Please look at the big picture. Your body moves as a whole unit. Train it that way. Whether you want to move heavy weight, run a mile, walk up a flight of stairs to work, or give birth, you need your entire core to be stable! An injury will cause you to realize how much your core is needed in EVERY. SINGLE. MOVEMENT. As you return to or start activity, this is work you should continue to improve for the rest of your life. Implement these changes. Pay attention to the form you are perfecting during your core work and make sure it is as clean when you deadlift that weight from the ground. It is going to take being mindful to make this habitual, but you will reap the rewards.
Ideally, you won’t know the full extent of these rewards because ideally, years from now you will still be implementing these functional movements and making time for this habit instead of worrying about bathroom stops on your one hour drive, peeing your pants at the bottom of a snatch, and last but not least, your “gap” will be filled.
Share this information with others. Be part of this paradigm shift by exposing others to information that can truly be life changing.
Remember, postpartum lasts a lifetime and movement is life. Do not settle or own dysfunction because you are female, age X and/or have had children. You deserve a quality life and this is certainly going to help you achieve that!
QUICK TIPS REFERENCE LIST
Top 3 Exercises for Pregnancy:
Top 3 Exercises for Postpartum:
Avoid: (During pregnancy and postpartum)
Poor Posture & Prolonged Sitting
ANY exercise that aggravates DRA (this may include, but not limited to, planks, push-ups, and pullups)
Please, if you have any questions at all, then I encourage you to set-up a phone consultation with me, or we can schedule a consultation in person at Coulee Health. I’m super eager to discuss all things pelvic floor and core related. And, I’m even more motivated to help you get moving again. After all, MOVEMENT IS LIFE!
-Dr. Erica Boland, DC
Mother of 4
As discussed in Part 1 of the DRA blog series, in order to understand how to heal diastasis and properly train the core, we need to understand how our bodies were made to function in the first place. Babies are born with immature motor patterns. You will notice newborns tend to have knees tucked and hands and arms often flexed close to body and even near the face. Development begins with the drive to learn more and explore the surrounding environment. As babies are exposed to lights, sounds, and touch, they have the desire to discover more of this world and begin to integrate different parts of their body into learning.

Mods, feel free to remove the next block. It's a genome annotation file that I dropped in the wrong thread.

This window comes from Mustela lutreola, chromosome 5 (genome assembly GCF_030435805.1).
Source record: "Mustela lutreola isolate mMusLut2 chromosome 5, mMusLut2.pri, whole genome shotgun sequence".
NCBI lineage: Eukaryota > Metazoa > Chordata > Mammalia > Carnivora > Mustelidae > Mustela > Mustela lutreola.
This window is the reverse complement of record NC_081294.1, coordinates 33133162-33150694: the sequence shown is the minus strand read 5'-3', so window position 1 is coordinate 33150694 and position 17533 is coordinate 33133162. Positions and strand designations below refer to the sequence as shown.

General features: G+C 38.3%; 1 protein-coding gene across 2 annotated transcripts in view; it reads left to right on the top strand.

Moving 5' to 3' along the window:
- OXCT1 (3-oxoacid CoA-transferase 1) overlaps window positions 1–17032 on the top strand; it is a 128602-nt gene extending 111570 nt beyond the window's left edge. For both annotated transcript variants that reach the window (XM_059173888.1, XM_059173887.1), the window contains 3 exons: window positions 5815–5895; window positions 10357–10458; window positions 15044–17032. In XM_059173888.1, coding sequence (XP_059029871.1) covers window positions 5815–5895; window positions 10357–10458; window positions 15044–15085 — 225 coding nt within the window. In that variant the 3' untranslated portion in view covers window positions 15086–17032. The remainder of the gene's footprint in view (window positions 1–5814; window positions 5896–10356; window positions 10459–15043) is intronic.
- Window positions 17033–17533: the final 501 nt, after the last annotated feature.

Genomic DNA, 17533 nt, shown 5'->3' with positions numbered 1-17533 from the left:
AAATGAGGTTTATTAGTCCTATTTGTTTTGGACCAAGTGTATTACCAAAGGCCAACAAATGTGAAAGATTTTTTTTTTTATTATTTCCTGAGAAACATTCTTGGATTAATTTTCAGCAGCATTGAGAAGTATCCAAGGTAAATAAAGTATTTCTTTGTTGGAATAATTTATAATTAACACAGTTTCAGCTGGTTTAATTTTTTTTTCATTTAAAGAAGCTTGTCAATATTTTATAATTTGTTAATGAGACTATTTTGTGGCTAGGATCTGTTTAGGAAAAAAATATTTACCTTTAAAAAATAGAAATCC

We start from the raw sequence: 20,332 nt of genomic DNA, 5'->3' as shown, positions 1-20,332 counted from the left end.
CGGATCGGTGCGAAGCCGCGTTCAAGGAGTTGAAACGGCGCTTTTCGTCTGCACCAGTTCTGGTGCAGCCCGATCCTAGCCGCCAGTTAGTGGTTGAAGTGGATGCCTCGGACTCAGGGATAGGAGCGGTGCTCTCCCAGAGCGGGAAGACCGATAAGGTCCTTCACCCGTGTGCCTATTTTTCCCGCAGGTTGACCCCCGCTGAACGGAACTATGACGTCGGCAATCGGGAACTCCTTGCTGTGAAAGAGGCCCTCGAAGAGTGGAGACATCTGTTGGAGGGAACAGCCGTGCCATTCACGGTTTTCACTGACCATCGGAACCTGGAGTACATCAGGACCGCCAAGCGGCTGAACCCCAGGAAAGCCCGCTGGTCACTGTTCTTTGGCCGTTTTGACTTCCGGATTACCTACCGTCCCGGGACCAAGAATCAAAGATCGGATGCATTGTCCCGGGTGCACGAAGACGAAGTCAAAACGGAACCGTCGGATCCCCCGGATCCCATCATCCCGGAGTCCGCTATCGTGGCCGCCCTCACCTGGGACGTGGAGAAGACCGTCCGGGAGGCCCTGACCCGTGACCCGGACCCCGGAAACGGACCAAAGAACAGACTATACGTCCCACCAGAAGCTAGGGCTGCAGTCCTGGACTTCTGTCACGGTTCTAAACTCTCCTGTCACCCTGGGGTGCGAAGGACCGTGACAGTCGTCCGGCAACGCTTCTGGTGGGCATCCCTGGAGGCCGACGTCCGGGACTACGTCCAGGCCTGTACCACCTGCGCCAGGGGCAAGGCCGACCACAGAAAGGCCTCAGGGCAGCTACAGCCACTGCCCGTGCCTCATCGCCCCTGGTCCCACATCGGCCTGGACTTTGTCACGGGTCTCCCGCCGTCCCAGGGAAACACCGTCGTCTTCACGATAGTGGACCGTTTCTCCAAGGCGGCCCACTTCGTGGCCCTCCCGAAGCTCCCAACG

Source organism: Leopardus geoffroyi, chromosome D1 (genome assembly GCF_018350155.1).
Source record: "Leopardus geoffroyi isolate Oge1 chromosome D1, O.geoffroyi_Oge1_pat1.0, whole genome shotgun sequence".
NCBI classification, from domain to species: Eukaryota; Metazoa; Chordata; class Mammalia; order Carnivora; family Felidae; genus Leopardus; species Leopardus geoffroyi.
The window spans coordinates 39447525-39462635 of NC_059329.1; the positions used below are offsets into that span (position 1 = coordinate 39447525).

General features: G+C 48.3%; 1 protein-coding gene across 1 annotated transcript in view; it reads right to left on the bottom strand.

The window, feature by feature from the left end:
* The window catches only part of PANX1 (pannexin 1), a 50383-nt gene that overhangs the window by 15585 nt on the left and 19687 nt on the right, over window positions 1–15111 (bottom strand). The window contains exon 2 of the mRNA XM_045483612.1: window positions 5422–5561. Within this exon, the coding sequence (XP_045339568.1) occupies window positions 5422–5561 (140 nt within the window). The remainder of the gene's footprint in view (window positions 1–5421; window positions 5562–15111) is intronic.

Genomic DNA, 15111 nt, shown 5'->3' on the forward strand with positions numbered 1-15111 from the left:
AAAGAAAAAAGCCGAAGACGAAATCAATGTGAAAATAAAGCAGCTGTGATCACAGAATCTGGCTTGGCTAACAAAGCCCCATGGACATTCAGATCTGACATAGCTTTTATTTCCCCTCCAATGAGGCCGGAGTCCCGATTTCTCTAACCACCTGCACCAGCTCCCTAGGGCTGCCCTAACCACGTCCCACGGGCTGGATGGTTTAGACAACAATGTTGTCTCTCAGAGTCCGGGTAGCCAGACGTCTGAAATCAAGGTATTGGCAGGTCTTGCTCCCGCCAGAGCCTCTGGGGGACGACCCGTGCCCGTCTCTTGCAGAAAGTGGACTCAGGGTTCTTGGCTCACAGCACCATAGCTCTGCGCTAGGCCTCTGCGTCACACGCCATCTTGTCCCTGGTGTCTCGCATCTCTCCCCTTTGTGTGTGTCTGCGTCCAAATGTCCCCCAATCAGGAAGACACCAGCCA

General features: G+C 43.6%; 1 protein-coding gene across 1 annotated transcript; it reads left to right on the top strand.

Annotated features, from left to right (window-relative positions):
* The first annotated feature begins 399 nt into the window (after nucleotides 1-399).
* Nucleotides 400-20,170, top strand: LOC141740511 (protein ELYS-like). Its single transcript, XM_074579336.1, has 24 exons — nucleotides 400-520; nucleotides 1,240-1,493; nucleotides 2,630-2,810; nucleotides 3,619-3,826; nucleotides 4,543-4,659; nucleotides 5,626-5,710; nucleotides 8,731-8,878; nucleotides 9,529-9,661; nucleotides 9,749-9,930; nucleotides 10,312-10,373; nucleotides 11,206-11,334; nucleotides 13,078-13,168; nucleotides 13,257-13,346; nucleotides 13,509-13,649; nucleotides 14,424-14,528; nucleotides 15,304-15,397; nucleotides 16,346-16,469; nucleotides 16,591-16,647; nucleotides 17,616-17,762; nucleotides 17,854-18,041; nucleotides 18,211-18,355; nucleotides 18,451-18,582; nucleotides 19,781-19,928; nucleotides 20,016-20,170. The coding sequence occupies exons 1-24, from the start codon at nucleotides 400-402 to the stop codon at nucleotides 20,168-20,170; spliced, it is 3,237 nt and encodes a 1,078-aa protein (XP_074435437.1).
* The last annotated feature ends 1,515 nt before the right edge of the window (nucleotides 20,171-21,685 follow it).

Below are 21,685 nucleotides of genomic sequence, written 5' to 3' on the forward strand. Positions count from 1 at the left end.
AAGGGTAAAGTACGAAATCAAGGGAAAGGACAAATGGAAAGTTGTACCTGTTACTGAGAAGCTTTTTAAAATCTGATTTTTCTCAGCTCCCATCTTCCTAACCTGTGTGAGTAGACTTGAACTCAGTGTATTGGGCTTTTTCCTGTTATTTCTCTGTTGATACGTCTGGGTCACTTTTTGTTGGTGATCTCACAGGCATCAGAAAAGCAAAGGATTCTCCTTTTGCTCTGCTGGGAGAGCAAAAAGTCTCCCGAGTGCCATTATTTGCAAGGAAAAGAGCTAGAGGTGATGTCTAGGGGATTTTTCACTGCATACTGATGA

Babies are not taught to roll, hold or grasp objects, sit up, crawl, or walk. Movements do, however, occur in a typical sequence and it is crucial that each milestone is met. Our movement patterns in the first year of life are the basis for function in movement as adults. As we watch the movements of babies and toddlers we can teach ourselves. If milestones are not met, the area is not used properly with movement patterns and can lead to problems later on. For example if support on elbow during tummy time, rolling or crawling does not happen, the scapula (shoulder blade) is not secure within movement and can eventually lead to impingement issues or even tears in the rotator cuff, etc. This is also one reason a patient can have surgery on that same shoulder and end up with the same problem. If the movement pattern is not addressed, the problem remains. Meeting milestones seems exciting as the little ones progress but the saying holds true “let them be little.” Let them do it on their own and do not push before they are ready.
Thumbs move from inside closed fist to outside closed fists
Eye contact begins
Support on elbows
Can rotate head without moving trunk
Spine starts to upright from mid to upper back
Start support on opposite knee and elbow (helping to begin closure of DRA)
Diaphragm flattens and mature breathing patterns begin
Free hand grabs objects but cannot cross midline
Hands can touch hips and groin
Oblique muscle activation occurs
Able to roll from back to belly
Can grab feet with hands
Can bring toes to mouth
Rocking from base of support on hands up to all fours: video example
Start to creep forward with use of upper body
Oblique sit occurs (first elbow and down thigh, eventual open hand and down thigh)
Further crawling development
Stepping forward to standing
Side walking along furniture
Stand freely after standing with support
Walking between objects (side to side)
Walking in sagittal (forward) plane
Stand independently from “bear” position